Dr. Michael McNeil, Centers for Disease Control (CDC) in Atlanta.

"Diseases associated with [Pigeons] present little risk to people..."
"One man's nuisance is another man's pleasure."


Guy Hodge, Naturalist for the Humane Society of the United States.

"'People worry that pigeons carry disease,' but the danger is 'an exaggeration created by pest control companies looking for business.'" -
"[...the Arizona Department of Health Services does] not have any documented human cases of disease which have been definitively linked to outdoor pigeons or pigeon droppings. When cases of diseases are reported
(and by law [certain bird related zoonoses are] reportable diseases), VBZD staff conduct complete investigations to confirm the diagnosis and identify the source of infection...
Our case investigation data gathered so far, would suggest that pigeons are not significant as a cause of human disease in Arizona."


Dr. Marshall Lyon, National Center for Infectious Diseases, Centers for Disease Control and Prevention (CDC) in Atlanta

“We do have some concern about the indiscriminate killing of pigeons.” “[For example, histoplasmosis disease rates are] misleading and irrelevant, because histo’s so ubiquitous. It’s in the soil, regardless of whether pigeons are around or not."


Dr. Manuel Vargas, New York City Department of Health.

"The New York City Department of Health has no documented cases of communicable disease transmitted from pigeons to humans."


Dr. Alex Bermudez, University of Missouri-Columbia College of Veterinary Medicine

"Problematic density [affecting human safety] is probably more determined by people getting their possessions defaced.” “I’m not terribly worried about pigeons.”


Bill Kottkamp, Supervisor, Vector Control, St. Louis County Health Department

“We don’t see pigeon-related-disease problems...” “I don’t think they’re seeing them anywhere..." -


Larry Webert, R.S., Mohave County Environmental Health Division

"I am not aware of any reported cases of diseases that were transmitted by pigeons in Mohave County."
Arizona

Animals@urbanwildlifesociety.org

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Pigeons Conceptualize?

Implications for Humanity

Psychologists at Harvard (Herrnstein and Loveland, 1964), have established that laboratory pigeons can use concepts in ways that have been considered uniquely human. Employing Skinnerian techniques to assess the pigeons' ability to discriminate between different photographic slides projected on a screen, the researchers found that pigeons include under the concept of "human" both male and female humans of every race, culture, color, chronological age, and size. The pigeons also identify the back of a human head, a human hand or foot, and other parts of the human anatomy as "human," and they recognize a particular human under various "disguises" such as when the person is nude, or wears strange clothes, or is a tiny face in a large group photograph. Even more surprising, the pigeons had the concept of "man-made objects" (such as streets and buildings), "natural objects" (such as forests and fields), and they even distinguished esoteric objects, such as equilateral triangles from other kinds of triangles.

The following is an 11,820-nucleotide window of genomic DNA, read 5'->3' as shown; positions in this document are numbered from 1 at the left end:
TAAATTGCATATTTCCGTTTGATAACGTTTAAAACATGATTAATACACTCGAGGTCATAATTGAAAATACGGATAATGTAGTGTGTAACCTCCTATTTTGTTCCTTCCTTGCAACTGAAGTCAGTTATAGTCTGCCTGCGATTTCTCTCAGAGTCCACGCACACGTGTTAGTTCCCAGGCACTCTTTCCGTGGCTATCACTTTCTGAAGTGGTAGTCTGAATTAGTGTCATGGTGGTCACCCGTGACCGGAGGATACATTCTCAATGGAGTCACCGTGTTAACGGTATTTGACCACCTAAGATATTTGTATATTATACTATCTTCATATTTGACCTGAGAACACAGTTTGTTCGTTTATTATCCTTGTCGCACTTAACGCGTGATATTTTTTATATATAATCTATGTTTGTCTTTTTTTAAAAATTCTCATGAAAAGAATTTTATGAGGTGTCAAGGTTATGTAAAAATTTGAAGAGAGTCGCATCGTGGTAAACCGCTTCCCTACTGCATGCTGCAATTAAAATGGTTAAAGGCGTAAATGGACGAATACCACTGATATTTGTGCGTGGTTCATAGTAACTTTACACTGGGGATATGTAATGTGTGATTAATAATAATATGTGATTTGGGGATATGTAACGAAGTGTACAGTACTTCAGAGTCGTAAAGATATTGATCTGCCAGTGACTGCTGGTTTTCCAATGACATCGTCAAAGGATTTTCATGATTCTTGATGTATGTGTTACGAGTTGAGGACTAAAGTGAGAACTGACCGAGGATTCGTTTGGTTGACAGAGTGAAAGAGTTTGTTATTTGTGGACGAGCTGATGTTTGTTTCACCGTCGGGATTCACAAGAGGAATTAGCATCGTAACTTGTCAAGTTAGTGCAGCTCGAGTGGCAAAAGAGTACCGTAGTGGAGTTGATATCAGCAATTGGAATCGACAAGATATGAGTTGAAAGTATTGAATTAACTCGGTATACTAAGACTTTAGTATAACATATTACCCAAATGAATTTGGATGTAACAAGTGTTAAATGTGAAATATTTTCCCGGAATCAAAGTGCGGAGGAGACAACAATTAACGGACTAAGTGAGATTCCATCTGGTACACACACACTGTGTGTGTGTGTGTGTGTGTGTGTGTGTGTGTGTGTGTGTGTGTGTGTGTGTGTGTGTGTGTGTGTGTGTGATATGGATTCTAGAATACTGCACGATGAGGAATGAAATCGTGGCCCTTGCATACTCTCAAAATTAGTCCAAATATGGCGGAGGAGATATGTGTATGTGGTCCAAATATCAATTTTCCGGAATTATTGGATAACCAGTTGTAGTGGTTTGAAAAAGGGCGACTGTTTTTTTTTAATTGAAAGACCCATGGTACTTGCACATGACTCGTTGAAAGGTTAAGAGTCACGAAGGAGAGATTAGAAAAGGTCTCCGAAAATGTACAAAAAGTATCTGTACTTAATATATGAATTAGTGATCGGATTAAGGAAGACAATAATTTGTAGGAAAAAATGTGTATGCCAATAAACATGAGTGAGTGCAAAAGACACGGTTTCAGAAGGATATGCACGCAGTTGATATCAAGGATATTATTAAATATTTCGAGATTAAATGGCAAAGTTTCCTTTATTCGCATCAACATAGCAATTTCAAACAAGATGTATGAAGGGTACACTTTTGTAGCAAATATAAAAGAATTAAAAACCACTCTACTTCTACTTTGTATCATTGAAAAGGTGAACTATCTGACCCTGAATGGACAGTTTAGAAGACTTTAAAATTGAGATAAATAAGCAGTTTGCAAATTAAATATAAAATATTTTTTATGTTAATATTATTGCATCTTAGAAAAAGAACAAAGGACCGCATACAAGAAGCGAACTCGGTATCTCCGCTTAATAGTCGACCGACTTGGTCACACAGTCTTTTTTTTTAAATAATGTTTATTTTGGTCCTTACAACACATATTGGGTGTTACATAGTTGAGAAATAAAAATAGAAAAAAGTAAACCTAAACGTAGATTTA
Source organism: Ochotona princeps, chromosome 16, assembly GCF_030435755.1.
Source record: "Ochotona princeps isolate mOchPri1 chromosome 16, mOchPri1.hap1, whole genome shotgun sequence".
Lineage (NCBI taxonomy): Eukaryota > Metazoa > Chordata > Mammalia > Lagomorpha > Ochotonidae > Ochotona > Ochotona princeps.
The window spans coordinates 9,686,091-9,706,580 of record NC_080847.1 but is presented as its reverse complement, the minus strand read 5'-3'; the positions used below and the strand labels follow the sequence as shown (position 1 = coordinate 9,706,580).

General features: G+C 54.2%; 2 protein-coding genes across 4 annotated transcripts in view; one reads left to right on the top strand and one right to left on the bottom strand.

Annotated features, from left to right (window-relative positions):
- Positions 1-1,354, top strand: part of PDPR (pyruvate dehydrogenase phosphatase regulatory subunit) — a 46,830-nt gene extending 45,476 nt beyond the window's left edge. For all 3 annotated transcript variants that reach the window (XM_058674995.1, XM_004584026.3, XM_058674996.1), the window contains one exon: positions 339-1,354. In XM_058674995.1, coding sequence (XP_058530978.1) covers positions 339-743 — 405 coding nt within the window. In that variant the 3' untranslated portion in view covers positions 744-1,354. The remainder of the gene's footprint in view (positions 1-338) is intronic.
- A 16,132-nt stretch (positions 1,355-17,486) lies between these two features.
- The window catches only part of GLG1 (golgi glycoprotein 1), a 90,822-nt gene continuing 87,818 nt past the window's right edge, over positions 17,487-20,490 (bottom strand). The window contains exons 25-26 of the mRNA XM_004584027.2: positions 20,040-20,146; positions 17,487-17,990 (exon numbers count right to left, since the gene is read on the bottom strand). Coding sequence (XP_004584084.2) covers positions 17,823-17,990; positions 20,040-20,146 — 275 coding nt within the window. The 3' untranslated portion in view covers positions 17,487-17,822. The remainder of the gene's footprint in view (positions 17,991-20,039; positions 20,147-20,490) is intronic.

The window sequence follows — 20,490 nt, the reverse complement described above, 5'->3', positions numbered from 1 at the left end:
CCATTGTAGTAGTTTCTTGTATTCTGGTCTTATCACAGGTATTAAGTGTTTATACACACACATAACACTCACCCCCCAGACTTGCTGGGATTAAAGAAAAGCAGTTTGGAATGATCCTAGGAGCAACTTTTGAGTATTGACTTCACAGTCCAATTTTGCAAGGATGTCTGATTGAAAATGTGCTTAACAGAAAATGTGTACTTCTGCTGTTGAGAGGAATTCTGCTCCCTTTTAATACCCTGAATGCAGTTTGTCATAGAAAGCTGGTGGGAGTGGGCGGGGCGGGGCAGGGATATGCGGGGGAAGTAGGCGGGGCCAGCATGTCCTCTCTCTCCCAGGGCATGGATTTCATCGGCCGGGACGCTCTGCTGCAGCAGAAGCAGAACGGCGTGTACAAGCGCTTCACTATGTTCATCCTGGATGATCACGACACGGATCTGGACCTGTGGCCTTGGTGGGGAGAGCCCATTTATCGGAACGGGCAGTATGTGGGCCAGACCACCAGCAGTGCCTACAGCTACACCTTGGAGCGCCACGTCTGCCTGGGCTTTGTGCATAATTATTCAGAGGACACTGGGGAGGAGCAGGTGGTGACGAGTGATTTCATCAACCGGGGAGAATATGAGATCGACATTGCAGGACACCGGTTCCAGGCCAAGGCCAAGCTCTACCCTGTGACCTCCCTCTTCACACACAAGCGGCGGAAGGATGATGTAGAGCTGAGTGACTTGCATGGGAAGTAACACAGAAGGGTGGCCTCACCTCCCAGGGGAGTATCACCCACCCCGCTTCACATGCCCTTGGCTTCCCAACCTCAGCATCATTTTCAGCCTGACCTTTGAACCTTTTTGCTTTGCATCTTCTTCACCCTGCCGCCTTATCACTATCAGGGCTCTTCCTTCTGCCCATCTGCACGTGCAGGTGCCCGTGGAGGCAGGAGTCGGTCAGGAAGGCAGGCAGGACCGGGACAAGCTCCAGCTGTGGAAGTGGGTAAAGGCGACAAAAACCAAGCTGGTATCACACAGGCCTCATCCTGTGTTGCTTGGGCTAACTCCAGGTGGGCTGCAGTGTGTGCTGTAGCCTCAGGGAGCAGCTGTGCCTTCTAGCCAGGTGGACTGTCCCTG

Also, psychologists at Brown University (Blough, 1982) demonstrated that laboratory pigeons can learn to recognize each of the 26 letters of the English alphabet. Initially, the birds made the same kinds of mistakes as elementary school children--confusing C and G, and W and V.

Implications for Humanity

The implications are tremendous. If, as the evidence indicates, animals are aware, and birds have human-like intelligence, emotions, and personalities, then... modern humans have been fundamentally wrong about the nature of basic reality. Since they have been mistaken about their closest and most common wild neighbors, the birds, they need to reassess and reevaluate their presumed understanding of reality and their relationship to everything around them, beginning with birds and extending out to all animals and all of nature.
As the willfulness and awareness of birds and other animals penetrate to the consciousness of forthcoming generations, modern human cultural institutions, including science, philosophy, and religion, will change drastically. No longer will official science attribute intelligence only to humans; on the contrary, the next generation of scientists will be increasingly cognizant of the mindfulness and purposefulness of other living beings. No longer will philosophers philosophize with total disregard to the planet's non-human animals, no longer will religions focus only on God and people while ignoring all other creatures. As people realize the true extent of awareness in animals, a new respect and reverence will enter into their relationships with the rest of the natural world.

By: Theodore Xenophon Barber

To read the complete article:
http://www.psyeta.org/hia/vol8/barber.html
Thank you NYCPRC member Myriam AKA myrpalom for finding this article